It’s no shock that Frozen — the great animated film by Disney — became a hit, but it’s a little surprising it became a phenomenon. Currently the film is still in theaters, even though it’s now on DVD and Blu-ray, and it’s about to cross the $400 Million dollar mark domestically, while it’s now the twelfth highest grossing film of all time worldwide (unadjusted, of course), and could cross into the top ten when all is said and done.
Hit the jump for my Frozen Blu-ray review.
As we see in the prologue, Elsa (Idina Menzel) is gifted with the power of being able to create snow, ice and cold temperatures, which allows her to play games with her younger sister Anna (Kristen Bell). But when their horseplay leads to Anna being seriously injured, the family decide to hide Elsa’s gifts for fear she accidentally hurts anyone else, or gets called out as a freak. The parents die in a boating accident, and so the two daughters grow up alone, which leaves Anna alienated from her sister because Elsa doesn’t seem to want to spend any time with her, even if Elsa is doing it for both of their sakes.
But they can’t avoid the public entirely, and so when Elsa comes of age she has to hold a coronation ceremony. It’s during this event that Anna meets Hans (Santino Fontana) and the two fall in love quickly, though — as Elsa points out — Anna hasn’t really met anyone before, and she could just be falling for whoever shows up first. Anna and Hans plot to get married regardless, while the coronation gets ruined when Elsa’s powers are revealed. Elsa runs off, but leaves their town covered in ice and snow, and so Anna goes in pursuit with help from guides Kristoff (Jonathan Groff), his reindeer Sven, and Olaf (Josh Gad), a snowman that comes to life through Elsa’s magic. Back in the court there’s an obviously evil Duke (Alan Tudyk), but as — to be expected — the machinations aren’t that simple, and to save both Elsa and Anna an act of true love is required.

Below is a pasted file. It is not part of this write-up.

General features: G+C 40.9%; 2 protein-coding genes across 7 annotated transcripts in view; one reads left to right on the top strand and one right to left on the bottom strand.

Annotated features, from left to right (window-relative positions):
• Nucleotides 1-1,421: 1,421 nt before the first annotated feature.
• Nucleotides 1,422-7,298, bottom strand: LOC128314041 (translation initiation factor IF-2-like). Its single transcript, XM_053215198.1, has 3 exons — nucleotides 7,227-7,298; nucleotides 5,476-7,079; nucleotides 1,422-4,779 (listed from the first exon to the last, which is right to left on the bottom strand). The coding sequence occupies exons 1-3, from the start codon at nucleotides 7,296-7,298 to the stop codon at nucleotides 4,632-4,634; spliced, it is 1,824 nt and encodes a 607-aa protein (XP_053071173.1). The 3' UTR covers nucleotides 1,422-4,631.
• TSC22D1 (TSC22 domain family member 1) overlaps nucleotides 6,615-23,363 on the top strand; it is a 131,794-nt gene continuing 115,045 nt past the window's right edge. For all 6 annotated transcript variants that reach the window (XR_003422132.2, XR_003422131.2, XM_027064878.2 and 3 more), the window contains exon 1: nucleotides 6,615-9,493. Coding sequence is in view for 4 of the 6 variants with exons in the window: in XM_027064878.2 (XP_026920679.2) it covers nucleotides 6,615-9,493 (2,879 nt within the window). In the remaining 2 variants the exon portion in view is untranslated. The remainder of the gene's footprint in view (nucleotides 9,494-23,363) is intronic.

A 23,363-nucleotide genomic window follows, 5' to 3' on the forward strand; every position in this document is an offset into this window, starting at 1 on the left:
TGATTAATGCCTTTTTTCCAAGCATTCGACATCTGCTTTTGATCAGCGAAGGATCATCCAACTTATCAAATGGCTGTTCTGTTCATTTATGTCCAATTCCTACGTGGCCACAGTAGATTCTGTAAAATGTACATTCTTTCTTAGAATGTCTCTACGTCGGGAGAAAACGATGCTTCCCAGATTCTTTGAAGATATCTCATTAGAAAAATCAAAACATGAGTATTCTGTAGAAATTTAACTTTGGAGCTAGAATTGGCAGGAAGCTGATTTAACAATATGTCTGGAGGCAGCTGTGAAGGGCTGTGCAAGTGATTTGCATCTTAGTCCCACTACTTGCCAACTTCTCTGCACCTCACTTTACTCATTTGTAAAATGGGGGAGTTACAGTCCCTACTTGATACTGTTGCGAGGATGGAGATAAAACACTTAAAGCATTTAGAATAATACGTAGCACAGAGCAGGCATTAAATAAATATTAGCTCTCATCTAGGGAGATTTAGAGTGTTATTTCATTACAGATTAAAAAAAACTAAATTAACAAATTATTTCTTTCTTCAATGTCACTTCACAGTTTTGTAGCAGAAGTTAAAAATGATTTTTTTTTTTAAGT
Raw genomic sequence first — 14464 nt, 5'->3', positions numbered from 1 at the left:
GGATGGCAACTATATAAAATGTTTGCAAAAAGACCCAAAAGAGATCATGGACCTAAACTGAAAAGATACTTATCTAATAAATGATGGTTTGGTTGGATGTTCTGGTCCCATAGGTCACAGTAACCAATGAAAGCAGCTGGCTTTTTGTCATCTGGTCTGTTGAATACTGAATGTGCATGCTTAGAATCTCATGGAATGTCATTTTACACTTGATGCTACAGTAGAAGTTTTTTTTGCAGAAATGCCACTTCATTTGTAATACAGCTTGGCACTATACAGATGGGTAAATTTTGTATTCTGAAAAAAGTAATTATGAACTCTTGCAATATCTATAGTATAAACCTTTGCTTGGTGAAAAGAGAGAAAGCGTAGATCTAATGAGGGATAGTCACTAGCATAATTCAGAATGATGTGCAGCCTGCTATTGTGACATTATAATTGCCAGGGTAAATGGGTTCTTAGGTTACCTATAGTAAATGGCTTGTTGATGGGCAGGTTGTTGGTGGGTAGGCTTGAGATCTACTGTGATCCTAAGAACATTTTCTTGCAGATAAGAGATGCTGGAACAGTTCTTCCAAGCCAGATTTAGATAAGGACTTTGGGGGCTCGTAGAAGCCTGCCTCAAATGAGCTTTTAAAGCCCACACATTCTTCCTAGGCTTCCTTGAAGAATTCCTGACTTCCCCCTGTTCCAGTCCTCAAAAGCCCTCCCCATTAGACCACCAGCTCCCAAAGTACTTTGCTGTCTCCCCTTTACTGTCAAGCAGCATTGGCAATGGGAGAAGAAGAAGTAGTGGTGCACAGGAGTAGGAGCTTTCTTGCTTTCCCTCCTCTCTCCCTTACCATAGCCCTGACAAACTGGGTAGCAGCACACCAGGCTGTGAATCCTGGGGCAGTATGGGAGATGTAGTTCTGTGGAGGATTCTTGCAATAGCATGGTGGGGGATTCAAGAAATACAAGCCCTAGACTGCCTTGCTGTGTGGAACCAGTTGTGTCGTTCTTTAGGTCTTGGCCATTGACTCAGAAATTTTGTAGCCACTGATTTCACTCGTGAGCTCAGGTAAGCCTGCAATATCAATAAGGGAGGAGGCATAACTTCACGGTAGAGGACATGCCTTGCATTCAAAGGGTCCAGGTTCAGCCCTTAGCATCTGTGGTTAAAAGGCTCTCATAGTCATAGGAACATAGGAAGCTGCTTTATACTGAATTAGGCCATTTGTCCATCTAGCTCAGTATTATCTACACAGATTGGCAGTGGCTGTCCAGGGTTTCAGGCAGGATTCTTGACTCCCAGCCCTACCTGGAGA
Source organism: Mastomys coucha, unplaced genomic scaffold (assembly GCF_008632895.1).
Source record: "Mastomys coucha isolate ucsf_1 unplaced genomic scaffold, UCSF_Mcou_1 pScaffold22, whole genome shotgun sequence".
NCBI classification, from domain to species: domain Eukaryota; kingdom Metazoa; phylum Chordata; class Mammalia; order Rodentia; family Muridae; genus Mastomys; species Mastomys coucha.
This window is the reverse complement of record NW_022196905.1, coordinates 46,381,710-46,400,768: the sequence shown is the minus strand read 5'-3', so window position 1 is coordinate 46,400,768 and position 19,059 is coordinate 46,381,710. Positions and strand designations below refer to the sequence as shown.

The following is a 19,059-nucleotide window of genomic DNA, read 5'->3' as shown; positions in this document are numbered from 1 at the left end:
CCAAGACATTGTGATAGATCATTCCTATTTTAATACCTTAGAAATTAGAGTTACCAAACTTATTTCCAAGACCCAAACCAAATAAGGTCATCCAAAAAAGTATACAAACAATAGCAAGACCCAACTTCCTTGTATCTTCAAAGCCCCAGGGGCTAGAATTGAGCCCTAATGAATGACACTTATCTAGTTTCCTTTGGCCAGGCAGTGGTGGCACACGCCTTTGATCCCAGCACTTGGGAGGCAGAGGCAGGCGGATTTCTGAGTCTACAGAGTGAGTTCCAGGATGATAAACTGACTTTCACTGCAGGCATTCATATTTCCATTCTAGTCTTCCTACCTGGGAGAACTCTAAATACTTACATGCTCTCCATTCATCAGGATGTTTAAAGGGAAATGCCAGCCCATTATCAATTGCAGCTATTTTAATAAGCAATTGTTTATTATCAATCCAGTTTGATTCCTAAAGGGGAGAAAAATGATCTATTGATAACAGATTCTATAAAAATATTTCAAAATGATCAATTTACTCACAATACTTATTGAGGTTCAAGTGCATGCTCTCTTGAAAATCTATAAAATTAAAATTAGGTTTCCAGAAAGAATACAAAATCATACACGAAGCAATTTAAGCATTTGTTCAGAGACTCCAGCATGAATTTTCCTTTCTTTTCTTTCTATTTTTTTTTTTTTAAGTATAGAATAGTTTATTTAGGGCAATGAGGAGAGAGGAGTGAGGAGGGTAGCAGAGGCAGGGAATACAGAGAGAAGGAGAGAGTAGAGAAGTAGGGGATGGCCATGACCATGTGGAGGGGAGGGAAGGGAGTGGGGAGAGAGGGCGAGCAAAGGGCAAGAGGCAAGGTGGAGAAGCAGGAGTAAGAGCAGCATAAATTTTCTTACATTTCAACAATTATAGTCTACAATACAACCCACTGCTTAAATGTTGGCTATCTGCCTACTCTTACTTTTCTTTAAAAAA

Though many animated films have musical numbers, the Pixar model has become the dominate one for the last fifteen years, and it’s rare in a Pixar film for a character to burst into song (I can only think of Wheezy at the end of Toy Story 2). As such, most of the recent animated films either have original songs that aren’t a part of the text, or they feature already famous pop songs (think Shrek and “I’m a Believer,” etc.). The more recent Disney films have had songs, but none that memorable, or nothing as memorable as “Circle of Life” or “Under the Sea.” Can anyone remember the songs from The Princess and The Frog? Basically, there haven’t been any big Broadway numbers in a Disney film in almost a generation. Enter “Let it Go…”
Actually, enter most of the songs in the film. This is the first film in a long while where the songs burst off the screen, and makes audiences want to sing along. There are now over a million youtube videos where little kids and adults are singing along to “Let it Go” (it’s hard to say it’s precise, but the search results reveal “About 3,520,000 results”). The film won the Best Song Oscar for a reason. And it seems that people have been longing for a film to sing along to, with “Do You Want to Build a Snowman” and “In Summer’ etc. equally as catchy. Will Hollywood realize that audiences love musicals? Probably not, but where the film is charming, and has a good moral that subverts some of the “true love”/princesses needing princes ideology that has been a driving force in a lot of previous Disney films, it’s hard to imagine that the film would have burrowed into the hearts of so many younger and older viewers if it wasn’t for the music. That said, it’s a good movie with a charming cast and a film that obviously found itself along the way. But it’s definitely made by those numbers.
Disney’s Blu-ray release comes with a DVD and digital copy, while the film is presented in 7.1 DTS-HD master audio and in widescreen (2.24:1). The aspect ratio is a weird choice (it was originally released in 3D and in the 2.35:1 aspect ratio), and I wish it were explained why they went with the compromised aspect ratio in the release. That said, the picture and sound quality are spectacular. Computer generated cinema, which is basically ported over, can only look as bad as the original master in these situations, and so there’s a great wow factor to this one.
Alas, the extras are virtually non-existent, which suggests (at least considering how successful the film was) a special edition hitting in a couple of months. The set comes with the short “Get a Horse” (6 min.) which played before the film in its theatrical release, and plays beautifully on the history of Mickey Mouse shorts. There’s a non-making of musical number called “The Making of Frozen” (3 min.), which features another catchy number and a funny look at the Disney lot, while the most substantial featurette is “D’Frosted: Disney’s Journey from Hans Christian Andersen to Frozen” (7 min.) which gets into how Walt Disney had almost tackled the material, but didn’t. There are four deleted scenes (7 min.), which show that the film went through a lot of work to get into its present shape, and are introduced by directors Chris Buck and Jennifer Lee, while there’s also four different versions of “Let it Go” included on here as music videos, as performed by Demi Lovato (in English), Martina Stoessel (in Spanish and in Italian), and Marsha Milan (in Malaysian). The film’s theatrical trailer is also included.